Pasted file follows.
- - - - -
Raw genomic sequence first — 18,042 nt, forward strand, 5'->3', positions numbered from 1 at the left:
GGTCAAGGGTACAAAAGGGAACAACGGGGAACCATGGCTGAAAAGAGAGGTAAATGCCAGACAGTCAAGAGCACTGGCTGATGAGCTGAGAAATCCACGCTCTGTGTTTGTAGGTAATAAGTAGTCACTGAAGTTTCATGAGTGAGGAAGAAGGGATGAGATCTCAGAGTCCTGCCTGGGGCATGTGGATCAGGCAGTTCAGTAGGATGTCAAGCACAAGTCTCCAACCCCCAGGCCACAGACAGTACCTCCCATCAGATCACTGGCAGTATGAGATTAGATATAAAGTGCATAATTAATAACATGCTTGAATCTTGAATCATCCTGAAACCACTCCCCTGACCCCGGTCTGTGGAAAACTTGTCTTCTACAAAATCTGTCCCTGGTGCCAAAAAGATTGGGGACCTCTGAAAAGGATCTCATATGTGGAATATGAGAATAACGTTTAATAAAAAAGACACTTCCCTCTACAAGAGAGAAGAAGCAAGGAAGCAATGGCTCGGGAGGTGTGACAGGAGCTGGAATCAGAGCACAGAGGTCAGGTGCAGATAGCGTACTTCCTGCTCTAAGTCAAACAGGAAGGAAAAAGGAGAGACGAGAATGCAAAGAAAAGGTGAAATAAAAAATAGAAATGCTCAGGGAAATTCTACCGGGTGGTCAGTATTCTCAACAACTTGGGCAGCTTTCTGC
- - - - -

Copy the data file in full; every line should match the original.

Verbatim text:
Raw genomic sequence first — 18,042 nt, forward strand, 5'->3', positions numbered from 1 at the left:
GGTCAAGGGTACAAAAGGGAACAACGGGGAACCATGGCTGAAAAGAGAGGTAAATGCCAGACAGTCAAGAGCACTGGCTGATGAGCTGAGAAATCCACGCTCTGTGTTTGTAGGTAATAAGTAGTCACTGAAGTTTCATGAGTGAGGAAGAAGGGATGAGATCTCAGAGTCCTGCCTGGGGCATGTGGATCAGGCAGTTCAGTAGGATGTCAAGCACAAGTCTCCAACCCCCAGGCCACAGACAGTACCTCCCATCAGATCACTGGCAGTATGAGATTAGATATAAAGTGCATAATTAATAACATGCTTGAATCTTGAATCATCCTGAAACCACTCCCCTGACCCCGGTCTGTGGAAAACTTGTCTTCTACAAAATCTGTCCCTGGTGCCAAAAAGATTGGGGACCTCTGAAAAGGATCTCATATGTGGAATATGAGAATAACGTTTAATAAAAAAGACACTTCCCTCTACAAGAGAGAAGAAGCAAGGAAGCAATGGCTCGGGAGGTGTGACAGGAGCTGGAATCAGAGCACAGAGGTCAGGTGCAGATAGCGTACTTCCTGCTCTAAGTCAAACAGGAAGGAAAAAGGAGAGACGAGAATGCAAAGAAAAGGTGAAATAAAAAATAGAAATGCTCAGGGAAATTCTACCGGGTGGTCAGTATTCTCAACAACTTGGGCAGCTTTCTGC